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TFM 2019: Unlocking NHS service transformation with data

Fri 5 Jul 2019 | Sam Shah

Ahead of his appearance at TFM 2019 this September, Sam Shah, director of digital development at NHSX, detailed the issues of data, privacy and safety that emerge with digitising 22,000 individual healthcare organisations

In February, health and social care secretary (and outspoken technological evangelist) Matt Hancock announced a new initiative to spearhead the NHS’s digital strategy. The unit, NHSX, has a range of responsibilities, including improving user experience for both clinicians and patients, alongside developing open standards and scouting the next breed of emerging technologies.

As an experienced director and practising primary care clinician, the initiative’s director of digital development Sam Shah certainly has a resume to match the scale of the task, and is someone who speaks lucidly and regularly about the challenges facing the NHS’s digital development.

“The number one priority at the moment is focusing on some of the programs that will help improve access to services for patients,” Shah explained.

“And another part of the goal is around working with industry partners to develop partnerships and relationships. The other is really horizon scanning as to how we might tackle and solve some of our problems in a different way.”

No ordinary enterprise

Spanning the whole of England and comprising 23,000 organisations, the NHS is a bewilderingly complex system – and one that is growing all the time. Due to its scale, diversity, and necessarily safety-conscious approach, executing the digital transformation goals of this “federation” (as Shah refers to it) is a different proposition compared to your average enterprise.

“Digital transformation, to me, is really about transformation in the health system that can effectively achieve something different, with the best outcome for the patient,” he said.

“Because patient safety is the first priority and because we’re not one entity, it’s very hard to take an enterprise-based approach. We have so many organisations providing clinical care, that it can be difficult to make all our changes work in the best way possible for patients, in a way that is right for how they currently live their lives.”

Shah said NHSX is currently focused on making the NHS’s directories of service more visible to patients. The first step, he said, is democratising NHS data. That might entail measures as prosaic as making content data, including symptoms checklists and triage, more visible.

“Right now that data is locked in existing systems and services. But what we need to do is open that data and make it available in a form so that others can consume it,” he said.

“It’s always challenging in a complex system like this. But I think each time you make progress, that’s a good thing”

“That data should be available in a form that patients can readily access, so they can look into the service that meets their needs.”

Digital expectations

Like how consumers can instantaneously access transaction history from their favourite online retailers, Shah also envisages an NHS where patients can access their own health data online.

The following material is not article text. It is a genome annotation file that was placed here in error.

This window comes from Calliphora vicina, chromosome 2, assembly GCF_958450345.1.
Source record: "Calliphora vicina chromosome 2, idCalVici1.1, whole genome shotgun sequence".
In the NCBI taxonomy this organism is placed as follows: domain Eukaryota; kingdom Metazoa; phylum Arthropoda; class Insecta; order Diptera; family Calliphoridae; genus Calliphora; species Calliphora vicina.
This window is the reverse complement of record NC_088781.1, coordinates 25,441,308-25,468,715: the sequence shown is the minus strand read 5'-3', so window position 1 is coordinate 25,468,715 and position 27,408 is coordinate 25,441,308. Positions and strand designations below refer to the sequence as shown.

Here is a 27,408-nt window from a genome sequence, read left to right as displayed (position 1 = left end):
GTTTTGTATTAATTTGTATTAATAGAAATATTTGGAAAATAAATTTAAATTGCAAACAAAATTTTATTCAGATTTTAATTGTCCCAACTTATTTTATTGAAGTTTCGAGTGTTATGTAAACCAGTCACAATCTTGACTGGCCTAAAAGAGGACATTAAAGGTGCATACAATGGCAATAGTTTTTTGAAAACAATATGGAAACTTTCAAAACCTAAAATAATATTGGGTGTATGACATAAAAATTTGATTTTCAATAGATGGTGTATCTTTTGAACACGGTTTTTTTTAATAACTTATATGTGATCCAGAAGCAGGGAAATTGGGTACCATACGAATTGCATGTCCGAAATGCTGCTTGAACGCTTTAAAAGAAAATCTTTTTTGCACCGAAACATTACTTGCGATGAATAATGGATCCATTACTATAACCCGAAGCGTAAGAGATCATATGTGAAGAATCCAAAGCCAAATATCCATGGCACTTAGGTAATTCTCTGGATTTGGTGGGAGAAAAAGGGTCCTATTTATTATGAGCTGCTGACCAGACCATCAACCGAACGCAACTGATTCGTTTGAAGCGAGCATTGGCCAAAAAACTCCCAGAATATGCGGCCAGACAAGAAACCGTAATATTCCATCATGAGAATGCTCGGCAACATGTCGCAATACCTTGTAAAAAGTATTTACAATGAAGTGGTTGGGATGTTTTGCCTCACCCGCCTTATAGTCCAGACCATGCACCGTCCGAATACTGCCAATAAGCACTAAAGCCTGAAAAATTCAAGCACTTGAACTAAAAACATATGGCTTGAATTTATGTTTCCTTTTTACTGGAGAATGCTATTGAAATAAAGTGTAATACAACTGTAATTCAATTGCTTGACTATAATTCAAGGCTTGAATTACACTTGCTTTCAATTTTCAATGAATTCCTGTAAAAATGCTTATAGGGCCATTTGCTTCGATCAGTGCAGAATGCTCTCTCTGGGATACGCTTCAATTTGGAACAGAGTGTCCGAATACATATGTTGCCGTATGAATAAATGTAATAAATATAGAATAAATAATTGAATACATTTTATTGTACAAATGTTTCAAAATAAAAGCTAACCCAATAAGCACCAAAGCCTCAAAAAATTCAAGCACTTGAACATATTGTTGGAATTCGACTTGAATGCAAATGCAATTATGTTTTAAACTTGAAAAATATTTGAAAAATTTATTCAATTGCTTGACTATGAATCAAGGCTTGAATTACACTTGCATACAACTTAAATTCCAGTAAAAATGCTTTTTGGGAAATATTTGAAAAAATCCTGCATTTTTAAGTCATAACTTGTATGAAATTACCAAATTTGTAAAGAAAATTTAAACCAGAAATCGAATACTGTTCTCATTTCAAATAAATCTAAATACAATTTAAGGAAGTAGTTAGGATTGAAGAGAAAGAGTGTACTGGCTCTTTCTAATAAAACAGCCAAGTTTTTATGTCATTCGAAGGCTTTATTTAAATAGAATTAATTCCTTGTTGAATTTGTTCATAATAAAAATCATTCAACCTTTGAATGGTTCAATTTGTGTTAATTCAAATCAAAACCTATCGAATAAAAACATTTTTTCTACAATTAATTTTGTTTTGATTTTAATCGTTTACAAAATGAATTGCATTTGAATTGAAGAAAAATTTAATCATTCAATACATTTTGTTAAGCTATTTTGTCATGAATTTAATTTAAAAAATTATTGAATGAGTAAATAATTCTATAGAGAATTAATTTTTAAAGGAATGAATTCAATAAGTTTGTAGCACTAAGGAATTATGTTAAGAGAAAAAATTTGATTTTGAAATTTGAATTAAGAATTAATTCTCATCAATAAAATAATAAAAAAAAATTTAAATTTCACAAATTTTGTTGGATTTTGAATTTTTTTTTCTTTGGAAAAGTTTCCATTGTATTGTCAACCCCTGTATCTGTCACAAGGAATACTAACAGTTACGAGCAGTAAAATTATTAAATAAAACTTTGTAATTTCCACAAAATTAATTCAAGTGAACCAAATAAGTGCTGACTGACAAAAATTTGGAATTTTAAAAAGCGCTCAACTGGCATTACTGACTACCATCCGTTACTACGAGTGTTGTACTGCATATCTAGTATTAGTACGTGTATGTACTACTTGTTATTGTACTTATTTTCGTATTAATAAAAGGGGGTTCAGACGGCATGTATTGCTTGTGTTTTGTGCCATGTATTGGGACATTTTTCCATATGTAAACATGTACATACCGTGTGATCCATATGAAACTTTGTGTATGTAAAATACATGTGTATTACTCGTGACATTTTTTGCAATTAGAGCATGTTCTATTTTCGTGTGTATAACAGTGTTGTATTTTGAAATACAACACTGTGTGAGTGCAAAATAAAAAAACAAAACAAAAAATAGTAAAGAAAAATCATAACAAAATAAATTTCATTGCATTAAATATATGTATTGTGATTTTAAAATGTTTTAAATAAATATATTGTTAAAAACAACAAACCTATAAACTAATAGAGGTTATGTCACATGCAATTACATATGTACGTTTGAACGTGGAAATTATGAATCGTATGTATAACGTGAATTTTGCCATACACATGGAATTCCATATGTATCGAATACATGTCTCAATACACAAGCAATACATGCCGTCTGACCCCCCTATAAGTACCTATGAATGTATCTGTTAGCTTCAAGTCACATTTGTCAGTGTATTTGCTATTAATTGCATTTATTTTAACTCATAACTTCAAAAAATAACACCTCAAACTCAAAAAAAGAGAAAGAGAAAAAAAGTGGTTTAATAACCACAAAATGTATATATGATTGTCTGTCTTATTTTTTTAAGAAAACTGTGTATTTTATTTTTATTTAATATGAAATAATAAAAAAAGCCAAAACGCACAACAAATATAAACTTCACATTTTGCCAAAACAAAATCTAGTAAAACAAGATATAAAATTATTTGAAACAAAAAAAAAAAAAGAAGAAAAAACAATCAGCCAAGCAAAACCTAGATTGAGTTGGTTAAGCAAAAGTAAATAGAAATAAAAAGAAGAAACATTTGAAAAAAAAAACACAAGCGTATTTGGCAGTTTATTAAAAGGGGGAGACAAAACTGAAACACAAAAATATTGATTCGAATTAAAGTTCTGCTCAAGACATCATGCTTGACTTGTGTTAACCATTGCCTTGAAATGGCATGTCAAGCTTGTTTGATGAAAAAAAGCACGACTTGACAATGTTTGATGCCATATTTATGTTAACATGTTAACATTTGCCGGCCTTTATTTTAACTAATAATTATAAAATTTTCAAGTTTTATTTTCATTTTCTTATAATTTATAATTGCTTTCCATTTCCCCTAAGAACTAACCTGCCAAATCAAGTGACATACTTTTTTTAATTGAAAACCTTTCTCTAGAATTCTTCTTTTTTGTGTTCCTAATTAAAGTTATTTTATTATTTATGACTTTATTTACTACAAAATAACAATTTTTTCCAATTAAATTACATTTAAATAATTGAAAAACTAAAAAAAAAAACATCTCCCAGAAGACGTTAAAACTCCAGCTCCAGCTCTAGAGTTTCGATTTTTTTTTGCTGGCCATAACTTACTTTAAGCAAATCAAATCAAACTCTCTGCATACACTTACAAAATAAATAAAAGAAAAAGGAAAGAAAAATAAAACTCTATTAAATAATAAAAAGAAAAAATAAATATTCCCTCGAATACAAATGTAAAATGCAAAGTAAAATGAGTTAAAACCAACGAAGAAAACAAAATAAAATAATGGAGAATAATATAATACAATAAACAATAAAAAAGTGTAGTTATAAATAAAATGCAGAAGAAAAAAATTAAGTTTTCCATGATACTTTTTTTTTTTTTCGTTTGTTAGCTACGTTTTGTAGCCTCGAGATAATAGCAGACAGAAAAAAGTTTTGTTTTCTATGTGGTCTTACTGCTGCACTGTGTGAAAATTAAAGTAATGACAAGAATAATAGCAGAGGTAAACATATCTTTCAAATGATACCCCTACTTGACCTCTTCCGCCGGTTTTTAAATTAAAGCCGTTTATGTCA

A growing number expect this data to be freely flowing and accessible, but the NHS is rightly cautious of transmitting it in a secure fashion. To that end, NHSX gives clear guidance to providers about how they should transmit patient data, including using the NHS’s secure network, encrypting files and proper identity and access management.

“It has to be kept in a very secure way and it has to be managed in a way that maintains privacy, and it has to be stored in a way that is that safe and can be read in the same format each time,” Shah said.

All in all pressure from patients has been beneficial for the NHS, he said.

“Patients are much more exercised and pushing us towards the system they want. And that’s been quite good. GP Services Online benefited from a big push from patients to transform the system.”

At some point, Shah wants to see an NHS that leverages the latest technological innovations spellbinding other sectors, such as distributed ledger technology, artificial intelligence, extreme reality and quantum computing. We are clearly decades away from seeing blockchain on the NHS, but it’s promising that an organisation long derided for being behind the curve is being spearheaded by someone who thinks ahead of it.

Shah is also is fully aware of the challenges that need to be prioritised, such as improving the data layer, infrastructure standards and open APIs. Once this foundation work has been done, then NHSX can get around to identifying the digital enablers for service transformation, he said. Shah has already identified three and is optimistic that they will soon be part of the NHS’s furniture.

“Getting service data accurate and making it available across the whole system is one, getting data about appointments and bookings available across the entire system is another. The third is making sure that patients can access the right data about themselves when they need it.”

“We’ve got an amazing leadership team and that will really help us get there. It’s always challenging in a complex system like this. But I think each time you make progress, that’s a good thing,” he said.

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Sam Shah

Director of Digital Development


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